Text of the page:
Tourette syndrome is a heritable neurodevelopmental disorder whose pathophysiology remains unknown. Recent genome-wide association studies suggest that it is a polygenic disorder influenced by many genes of small effect. We tested whether these genes cluster in cellular function by applying gene-set analysis using expert curated sets of brain-expressed genes in the current largest available Tourette syndrome genome-wide association data set, involving 1285 cases and 4964 controls. The gene sets included specific synaptic, astrocytic, oligodendrocyte and microglial functions. We report association of Tourette syndrome with a set of genes involved in astrocyte function, specifically in astrocyte carbohydrate metabolism. This association is driven primarily by a subset of 33 genes involved in glycolysis and glutamate metabolism through which astrocytes support synaptic function. Our results indicate for the first time that the process of astrocyte-neuron metabolic coupling may be an important contributor to Tourette syndrome pathogenesis.
Bibliographical noteFunding Information:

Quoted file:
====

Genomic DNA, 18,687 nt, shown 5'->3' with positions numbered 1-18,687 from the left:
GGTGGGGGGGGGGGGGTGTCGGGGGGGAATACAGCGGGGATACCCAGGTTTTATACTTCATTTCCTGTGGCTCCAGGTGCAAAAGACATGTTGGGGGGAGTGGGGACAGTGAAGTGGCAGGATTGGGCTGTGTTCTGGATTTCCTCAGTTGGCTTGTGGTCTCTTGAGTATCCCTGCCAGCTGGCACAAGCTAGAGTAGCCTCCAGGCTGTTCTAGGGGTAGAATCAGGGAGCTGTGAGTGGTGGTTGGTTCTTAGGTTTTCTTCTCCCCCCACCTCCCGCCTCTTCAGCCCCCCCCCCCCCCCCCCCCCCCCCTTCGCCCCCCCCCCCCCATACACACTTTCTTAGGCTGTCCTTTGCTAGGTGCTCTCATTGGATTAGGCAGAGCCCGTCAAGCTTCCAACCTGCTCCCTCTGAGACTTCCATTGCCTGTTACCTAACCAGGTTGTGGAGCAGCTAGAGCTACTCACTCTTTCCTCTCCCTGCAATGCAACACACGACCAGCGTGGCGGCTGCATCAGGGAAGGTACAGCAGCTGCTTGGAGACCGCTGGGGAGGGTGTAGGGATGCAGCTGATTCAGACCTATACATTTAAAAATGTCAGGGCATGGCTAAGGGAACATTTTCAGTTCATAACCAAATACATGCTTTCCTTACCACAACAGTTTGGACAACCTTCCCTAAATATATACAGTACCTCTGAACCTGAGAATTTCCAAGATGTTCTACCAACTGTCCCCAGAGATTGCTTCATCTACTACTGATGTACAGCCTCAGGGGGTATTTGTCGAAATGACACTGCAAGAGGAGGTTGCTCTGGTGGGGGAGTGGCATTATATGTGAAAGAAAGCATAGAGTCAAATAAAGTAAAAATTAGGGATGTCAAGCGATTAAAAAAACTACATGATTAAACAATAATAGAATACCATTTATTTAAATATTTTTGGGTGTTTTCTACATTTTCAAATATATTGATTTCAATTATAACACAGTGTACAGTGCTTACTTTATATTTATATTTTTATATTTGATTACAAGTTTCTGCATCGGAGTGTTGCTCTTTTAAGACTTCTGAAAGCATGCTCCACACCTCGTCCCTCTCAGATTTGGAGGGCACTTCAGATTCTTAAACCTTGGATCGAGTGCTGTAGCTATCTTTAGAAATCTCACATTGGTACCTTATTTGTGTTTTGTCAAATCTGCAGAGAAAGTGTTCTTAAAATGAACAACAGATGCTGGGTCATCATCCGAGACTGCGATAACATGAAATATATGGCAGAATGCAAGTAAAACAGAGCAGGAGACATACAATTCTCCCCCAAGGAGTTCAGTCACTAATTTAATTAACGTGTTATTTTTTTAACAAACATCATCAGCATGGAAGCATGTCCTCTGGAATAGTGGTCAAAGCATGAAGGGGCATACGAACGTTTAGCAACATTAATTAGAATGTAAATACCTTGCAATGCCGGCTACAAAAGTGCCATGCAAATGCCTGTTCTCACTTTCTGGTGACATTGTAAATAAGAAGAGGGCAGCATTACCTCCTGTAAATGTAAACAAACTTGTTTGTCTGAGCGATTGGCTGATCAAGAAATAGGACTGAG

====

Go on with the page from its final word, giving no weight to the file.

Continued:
We are grateful to all the patients with Tourette syndrome who generously agreed to participate in this study. Furthermore, the members of the Tourette Syndrome Association International Consortium for Genetics are deeply indebted to the Tourette Syndrome Association for their guidance and support. This work was supported by a grant from the David Judah Fund, NIH grants NS40024 to DLP, JMS and the Tourette Syndrome Association International Consortium for Genetics, NIH grant NS16648 and a grant from the Tourette Syndrome Association to DLP, American Recovery and Reinvestment Act (ARRA) Grants NS40024-07S1 to DLP/JMS and NS16648-29S1 to DLP, NIH grant NS037484 to NBF and NIH grant MH085057 to JMS. The Broad Institute Center for Genotyping and Analysis was supported by grant U54 RR020278 from the National Center for Research Resources. Support was also provided by the New Jersey Center for Tourette Syndrome & Associated Disorders (through New Jersey Department of Health and Senior Services: 08-1827-FS-N-0) to GAH and JAT. Funding support for the Study of Addiction: Genetics and Environment (SAGE) was provided through the NIH Genes, Environment and Health Initiative (GEI) (U01 HG004422). SAGE is one of the GWAS funded as part of the Gene Environment Association Studies (GENEVA) under GEI. Assistance with phenotype harmonization and genotype cleaning, as well as with general study coordination, was provided by the GENEVA Coordinating Center (U01 HG004446). Assistance with data cleaning was provided by the National Center for Biotechnology Information. Support for the collection of data sets and samples was provided by the Collaborative Study on the Genetics of Alcoholism (COGA; U10 AA008401), the Collaborative Genetic Study of Nicotine Dependence (COGEND; P01 CA089392), and the Family Study of Cocaine Dependence (FSCD; R01 DA013423). Funding support for genotyping, which was performed at the Johns Hopkins University Center for Inherited Disease Research, was provided by the NIH GEI (U01HG004438), the National Institute on Alcohol Abuse and Alcoholism, the National Institute on Drug Abuse, and the NIH contract ‘High throughput genotyping for studying the genetic contributions to human disease’ (HHSN268200782096C). The data sets used for the analyses described in this manuscript were obtained from dbGaP at http://www.ncbi.nlm.nih.gov/projects/gap/cgi-bin/study.cgi?study_id = phs000092.v1.p1 through dbGaP accession number phs000092.v1.p. Statistical analyses were carried out on the Genetic Cluster Computer (http://www. geneticcluster.org), which is financially supported by the Netherlands Scientific Organization (NWO 480-05-003). We gratefully acknowledge financial support by NWO via the Complexity project (645.000.003) and TOP ZonMW (40-00812-98-07-032). ABS and DP received funding from the HEALTH-2009-2.1.2-1 EU-FP7 Synsys project (grant number 242167).
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